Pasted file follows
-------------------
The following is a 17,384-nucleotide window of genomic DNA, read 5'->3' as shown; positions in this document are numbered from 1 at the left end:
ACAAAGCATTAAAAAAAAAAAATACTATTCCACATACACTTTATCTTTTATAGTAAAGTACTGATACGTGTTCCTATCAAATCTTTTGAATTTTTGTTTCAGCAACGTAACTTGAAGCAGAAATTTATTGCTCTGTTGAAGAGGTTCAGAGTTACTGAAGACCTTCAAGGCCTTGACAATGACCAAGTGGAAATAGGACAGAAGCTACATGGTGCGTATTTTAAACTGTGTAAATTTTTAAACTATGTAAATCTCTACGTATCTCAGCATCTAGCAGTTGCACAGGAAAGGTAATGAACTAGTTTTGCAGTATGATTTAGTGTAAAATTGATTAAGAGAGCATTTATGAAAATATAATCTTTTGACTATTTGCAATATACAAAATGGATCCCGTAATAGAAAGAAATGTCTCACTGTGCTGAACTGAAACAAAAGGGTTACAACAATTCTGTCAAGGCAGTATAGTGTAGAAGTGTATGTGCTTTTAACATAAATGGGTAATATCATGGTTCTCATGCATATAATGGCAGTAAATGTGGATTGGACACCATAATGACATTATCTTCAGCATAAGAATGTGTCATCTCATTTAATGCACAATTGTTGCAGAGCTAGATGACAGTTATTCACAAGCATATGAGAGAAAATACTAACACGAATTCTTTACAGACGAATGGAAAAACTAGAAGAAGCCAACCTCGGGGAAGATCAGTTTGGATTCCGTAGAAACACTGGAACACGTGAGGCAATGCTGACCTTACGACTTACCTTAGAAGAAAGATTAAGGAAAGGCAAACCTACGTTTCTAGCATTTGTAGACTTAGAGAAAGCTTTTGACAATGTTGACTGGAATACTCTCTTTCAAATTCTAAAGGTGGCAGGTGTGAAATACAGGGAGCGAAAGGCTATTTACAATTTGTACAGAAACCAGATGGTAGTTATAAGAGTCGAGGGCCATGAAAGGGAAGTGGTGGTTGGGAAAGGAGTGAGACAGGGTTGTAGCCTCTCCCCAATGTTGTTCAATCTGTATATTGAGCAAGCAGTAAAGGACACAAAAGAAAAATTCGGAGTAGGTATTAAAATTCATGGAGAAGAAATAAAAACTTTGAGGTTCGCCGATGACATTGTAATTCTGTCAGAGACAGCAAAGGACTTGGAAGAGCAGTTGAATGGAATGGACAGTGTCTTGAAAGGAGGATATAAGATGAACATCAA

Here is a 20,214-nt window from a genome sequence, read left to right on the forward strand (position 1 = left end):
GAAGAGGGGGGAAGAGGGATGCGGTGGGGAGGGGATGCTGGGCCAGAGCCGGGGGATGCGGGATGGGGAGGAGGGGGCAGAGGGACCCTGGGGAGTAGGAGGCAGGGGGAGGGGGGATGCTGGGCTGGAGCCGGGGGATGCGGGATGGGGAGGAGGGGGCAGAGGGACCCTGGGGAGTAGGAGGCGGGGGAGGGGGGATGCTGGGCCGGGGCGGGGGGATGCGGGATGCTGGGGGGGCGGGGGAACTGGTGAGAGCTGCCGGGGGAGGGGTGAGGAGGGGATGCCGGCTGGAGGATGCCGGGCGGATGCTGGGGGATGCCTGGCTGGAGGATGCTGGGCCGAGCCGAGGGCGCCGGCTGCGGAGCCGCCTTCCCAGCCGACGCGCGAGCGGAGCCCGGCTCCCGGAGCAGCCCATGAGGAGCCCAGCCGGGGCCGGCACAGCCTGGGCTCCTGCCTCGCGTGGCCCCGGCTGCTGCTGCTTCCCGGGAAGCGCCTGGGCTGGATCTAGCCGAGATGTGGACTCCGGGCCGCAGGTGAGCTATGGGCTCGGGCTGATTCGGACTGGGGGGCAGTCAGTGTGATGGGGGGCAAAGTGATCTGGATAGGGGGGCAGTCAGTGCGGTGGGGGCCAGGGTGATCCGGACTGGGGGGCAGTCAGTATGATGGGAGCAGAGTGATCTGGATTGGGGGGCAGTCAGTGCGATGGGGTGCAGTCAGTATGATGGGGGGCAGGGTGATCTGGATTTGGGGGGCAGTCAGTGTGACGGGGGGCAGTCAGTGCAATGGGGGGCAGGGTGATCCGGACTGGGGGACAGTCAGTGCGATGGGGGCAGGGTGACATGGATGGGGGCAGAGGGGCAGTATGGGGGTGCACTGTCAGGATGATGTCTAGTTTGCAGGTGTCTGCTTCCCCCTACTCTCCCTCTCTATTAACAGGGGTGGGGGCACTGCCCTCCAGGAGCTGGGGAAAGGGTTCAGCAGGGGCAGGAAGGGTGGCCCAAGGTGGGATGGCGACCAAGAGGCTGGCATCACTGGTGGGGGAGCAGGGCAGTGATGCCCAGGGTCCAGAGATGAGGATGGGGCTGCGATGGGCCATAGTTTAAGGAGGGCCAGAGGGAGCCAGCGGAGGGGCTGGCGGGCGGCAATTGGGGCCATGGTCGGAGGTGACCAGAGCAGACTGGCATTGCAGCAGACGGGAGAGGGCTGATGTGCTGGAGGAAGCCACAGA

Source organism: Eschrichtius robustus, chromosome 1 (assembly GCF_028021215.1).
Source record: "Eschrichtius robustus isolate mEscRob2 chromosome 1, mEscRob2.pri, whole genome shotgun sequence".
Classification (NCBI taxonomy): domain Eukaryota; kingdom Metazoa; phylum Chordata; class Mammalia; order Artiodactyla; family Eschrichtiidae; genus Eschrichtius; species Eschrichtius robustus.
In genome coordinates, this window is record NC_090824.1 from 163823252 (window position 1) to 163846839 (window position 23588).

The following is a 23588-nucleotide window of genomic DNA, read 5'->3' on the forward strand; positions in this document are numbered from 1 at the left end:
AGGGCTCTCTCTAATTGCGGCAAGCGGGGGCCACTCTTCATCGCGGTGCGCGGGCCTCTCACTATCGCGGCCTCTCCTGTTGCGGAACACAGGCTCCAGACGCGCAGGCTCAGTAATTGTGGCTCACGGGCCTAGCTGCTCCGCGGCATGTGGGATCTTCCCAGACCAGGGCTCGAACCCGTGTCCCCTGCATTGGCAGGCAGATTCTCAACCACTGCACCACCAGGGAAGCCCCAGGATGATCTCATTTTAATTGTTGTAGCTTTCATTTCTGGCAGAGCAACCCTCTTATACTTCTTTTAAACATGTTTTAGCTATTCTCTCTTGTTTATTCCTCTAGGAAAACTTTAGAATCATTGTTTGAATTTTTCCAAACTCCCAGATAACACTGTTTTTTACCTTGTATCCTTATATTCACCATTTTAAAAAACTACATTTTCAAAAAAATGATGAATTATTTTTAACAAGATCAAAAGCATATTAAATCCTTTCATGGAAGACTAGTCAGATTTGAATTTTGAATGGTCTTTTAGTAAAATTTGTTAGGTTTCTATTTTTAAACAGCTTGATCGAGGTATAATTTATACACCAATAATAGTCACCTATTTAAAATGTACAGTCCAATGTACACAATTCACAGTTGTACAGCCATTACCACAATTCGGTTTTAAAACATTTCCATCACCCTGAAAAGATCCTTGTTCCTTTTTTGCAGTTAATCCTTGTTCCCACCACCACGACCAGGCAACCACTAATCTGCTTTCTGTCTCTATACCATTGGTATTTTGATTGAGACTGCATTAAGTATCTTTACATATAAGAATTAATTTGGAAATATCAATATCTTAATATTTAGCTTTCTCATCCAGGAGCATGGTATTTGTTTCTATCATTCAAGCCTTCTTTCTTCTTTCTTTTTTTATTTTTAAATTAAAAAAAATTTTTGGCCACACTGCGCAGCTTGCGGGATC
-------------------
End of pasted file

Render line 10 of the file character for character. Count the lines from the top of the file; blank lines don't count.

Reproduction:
AGGGCTCTCTCTAATTGCGGCAAGCGGGGGCCACTCTTCATCGCGGTGCGCGGGCCTCTCACTATCGCGGCCTCTCCTGTTGCGGAACACAGGCTCCAGACGCGCAGGCTCAGTAATTGTGGCTCACGGGCCTAGCTGCTCCGCGGCATGTGGGATCTTCCCAGACCAGGGCTCGAACCCGTGTCCCCTGCATTGGCAGGCAGATTCTCAACCACTGCACCACCAGGGAAGCCCCAGGATGATCTCATTTTAATTGTTGTAGCTTTCATTTCTGGCAGAGCAACCCTCTTATACTTCTTTTAAACATGTTTTAGCTATTCTCTCTTGTTTATTCCTCTAGGAAAACTTTAGAATCATTGTTTGAATTTTTCCAAACTCCCAGATAACACTGTTTTTTACCTTGTATCCTTATATTCACCATTTTAAAAAACTACATTTTCAAAAAAATGATGAATTATTTTTAACAAGATCAAAAGCATATTAAATCCTTTCATGGAAGACTAGTCAGATTTGAATTTTGAATGGTCTTTTAGTAAAATTTGTTAGGTTTCTATTTTTAAACAGCTTGATCGAGGTATAATTTATACACCAATAATAGTCACCTATTTAAAATGTACAGTCCAATGTACACAATTCACAGTTGTACAGCCATTACCACAATTCGGTTTTAAAACATTTCCATCACCCTGAAAAGATCCTTGTTCCTTTTTTGCAGTTAATCCTTGTTCCCACCACCACGACCAGGCAACCACTAATCTGCTTTCTGTCTCTATACCATTGGTATTTTGATTGAGACTGCATTAAGTATCTTTACATATAAGAATTAATTTGGAAATATCAATATCTTAATATTTAGCTTTCTCATCCAGGAGCATGGTATTTGTTTCTATCATTCAAGCCTTCTTTCTTCTTTCTTTTTTTATTTTTAAATTAAAAAAAATTTTTGGCCACACTGCGCAGCTTGCGGGATC